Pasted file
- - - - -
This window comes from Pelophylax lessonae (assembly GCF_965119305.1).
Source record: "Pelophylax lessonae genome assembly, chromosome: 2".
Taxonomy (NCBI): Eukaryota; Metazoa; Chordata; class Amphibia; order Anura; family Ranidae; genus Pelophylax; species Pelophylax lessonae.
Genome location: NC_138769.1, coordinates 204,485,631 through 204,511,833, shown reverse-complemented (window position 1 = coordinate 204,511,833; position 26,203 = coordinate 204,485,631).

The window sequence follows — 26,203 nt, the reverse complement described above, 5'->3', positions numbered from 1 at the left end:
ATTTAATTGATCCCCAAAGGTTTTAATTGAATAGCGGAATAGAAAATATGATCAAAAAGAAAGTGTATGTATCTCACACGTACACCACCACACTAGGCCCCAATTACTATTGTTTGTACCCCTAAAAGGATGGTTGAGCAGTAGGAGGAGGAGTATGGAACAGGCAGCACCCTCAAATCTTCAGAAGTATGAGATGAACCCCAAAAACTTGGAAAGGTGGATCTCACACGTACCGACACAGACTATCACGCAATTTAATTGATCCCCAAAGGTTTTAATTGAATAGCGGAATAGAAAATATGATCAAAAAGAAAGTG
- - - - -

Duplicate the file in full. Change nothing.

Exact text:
This window comes from Pelophylax lessonae (assembly GCF_965119305.1).
Source record: "Pelophylax lessonae genome assembly, chromosome: 2".
Taxonomy (NCBI): Eukaryota; Metazoa; Chordata; class Amphibia; order Anura; family Ranidae; genus Pelophylax; species Pelophylax lessonae.
Genome location: NC_138769.1, coordinates 204,485,631 through 204,511,833, shown reverse-complemented (window position 1 = coordinate 204,511,833; position 26,203 = coordinate 204,485,631).

The window sequence follows — 26,203 nt, the reverse complement described above, 5'->3', positions numbered from 1 at the left end:
ATTTAATTGATCCCCAAAGGTTTTAATTGAATAGCGGAATAGAAAATATGATCAAAAAGAAAGTGTATGTATCTCACACGTACACCACCACACTAGGCCCCAATTACTATTGTTTGTACCCCTAAAAGGATGGTTGAGCAGTAGGAGGAGGAGTATGGAACAGGCAGCACCCTCAAATCTTCAGAAGTATGAGATGAACCCCAAAAACTTGGAAAGGTGGATCTCACACGTACCGACACAGACTATCACGCAATTTAATTGATCCCCAAAGGTTTTAATTGAATAGCGGAATAGAAAATATGATCAAAAAGAAAGTG